Manaò tupapau /L’esprit des morts veille (1892) Albright—Knox Art Gallery.
Contes barbares, (1902) Marquises Essen, Museum Folkwang.
From his earliest arrive in Tahiti to his final death in the Marquises his artistic motivations were always twisted into his personal demons and desires and as a result he left behind him a swath of destruction in the communities where he lived. While it may be true that our current ideas about decency (whatever they may be) may not be applicable to middled-aged French men and Polynesian girls a century ago, there is no greater testament to their misery than Gauguin's own paintings. Historical materials also provide evidence that there are certain ideas about human dignity and rights that are universal.

Finally, Gauguin's Tahitian paintings are in a sense all interior spaces haunted by the reality of Tahiti itself. Tahiti was not Gauguin's tropical escape from the world -- an unspoiled paradise -- but was becoming an increasingly modernized colonial state. Tahiti was the center of French Polynesia, an important trade center. In addition, most of the native peoples had been converted to Christianity by missionaries.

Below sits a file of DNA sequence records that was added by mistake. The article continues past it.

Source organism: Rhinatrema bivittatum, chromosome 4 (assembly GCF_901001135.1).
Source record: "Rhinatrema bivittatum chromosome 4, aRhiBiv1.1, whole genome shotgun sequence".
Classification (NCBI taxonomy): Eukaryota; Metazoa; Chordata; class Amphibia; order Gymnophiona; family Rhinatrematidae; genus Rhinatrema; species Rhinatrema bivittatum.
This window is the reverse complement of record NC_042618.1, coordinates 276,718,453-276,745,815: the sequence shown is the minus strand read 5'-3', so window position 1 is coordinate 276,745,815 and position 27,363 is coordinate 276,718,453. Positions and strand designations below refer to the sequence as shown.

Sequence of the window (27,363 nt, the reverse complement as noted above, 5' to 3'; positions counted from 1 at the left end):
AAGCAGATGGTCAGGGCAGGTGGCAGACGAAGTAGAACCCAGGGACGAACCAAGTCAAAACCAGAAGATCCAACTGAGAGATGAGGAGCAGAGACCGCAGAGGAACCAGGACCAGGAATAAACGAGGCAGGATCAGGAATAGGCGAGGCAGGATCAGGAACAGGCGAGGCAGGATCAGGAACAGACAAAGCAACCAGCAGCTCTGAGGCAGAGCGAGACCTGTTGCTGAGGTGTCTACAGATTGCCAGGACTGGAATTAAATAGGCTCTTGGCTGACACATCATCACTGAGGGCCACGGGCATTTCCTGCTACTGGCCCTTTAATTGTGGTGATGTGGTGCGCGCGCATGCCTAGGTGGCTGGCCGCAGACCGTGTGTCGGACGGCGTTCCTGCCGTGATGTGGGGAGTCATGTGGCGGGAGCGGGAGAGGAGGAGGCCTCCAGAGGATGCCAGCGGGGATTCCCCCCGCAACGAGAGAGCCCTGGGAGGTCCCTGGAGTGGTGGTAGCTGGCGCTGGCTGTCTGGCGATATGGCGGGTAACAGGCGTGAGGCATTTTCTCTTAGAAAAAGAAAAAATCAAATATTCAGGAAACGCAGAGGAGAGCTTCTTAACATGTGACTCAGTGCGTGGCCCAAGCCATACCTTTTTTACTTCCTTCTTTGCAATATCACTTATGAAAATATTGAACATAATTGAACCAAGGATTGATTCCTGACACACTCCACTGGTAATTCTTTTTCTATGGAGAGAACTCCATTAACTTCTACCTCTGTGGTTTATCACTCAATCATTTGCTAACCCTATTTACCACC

Ta Matete (We Shall Not Go to Market Today)
Jour de Marché
Kunstmuseum Basel

The world that Gauguin paints is no less powerful for being imagined. Indeed it is all the more significant for its being the dream vision of a created by mad Robinson Crusoe driven to find the last island with a Garden of Eden until only finding populations whose decline he can only hasten with his own debauchery ultimately ending in alcholism and syphilis. This is the European avant-garde artistic statement of the primitive par excellance. Not even Picasso could surpass Gauguin when it came to that.

the basics:

paul gauguin b. 1848, Paris; d. 1903, Marquesas Islands

National Gallery of Art, Washington DC

Terminology :
  • Primitivism : definition from the Tate Collection online glossary
  • Expressionism : definition from the Tate Collection online glossary
Additional museum collections :
Additional online resources :
Recommended reading :
Gauguin & Van Gogh (because it always comes back to Van Gogh):
Recommended reading (available online):
Just plain recommended:

Lust for Life : the classic 1937 novel written by Irving Stone and based on Van Gogh's life.
Lust for Life : the classic 1956 film based on Irving Stone's novel, starring Kirk Douglas, Anthony Quinn and directed by Vincente Minnelli.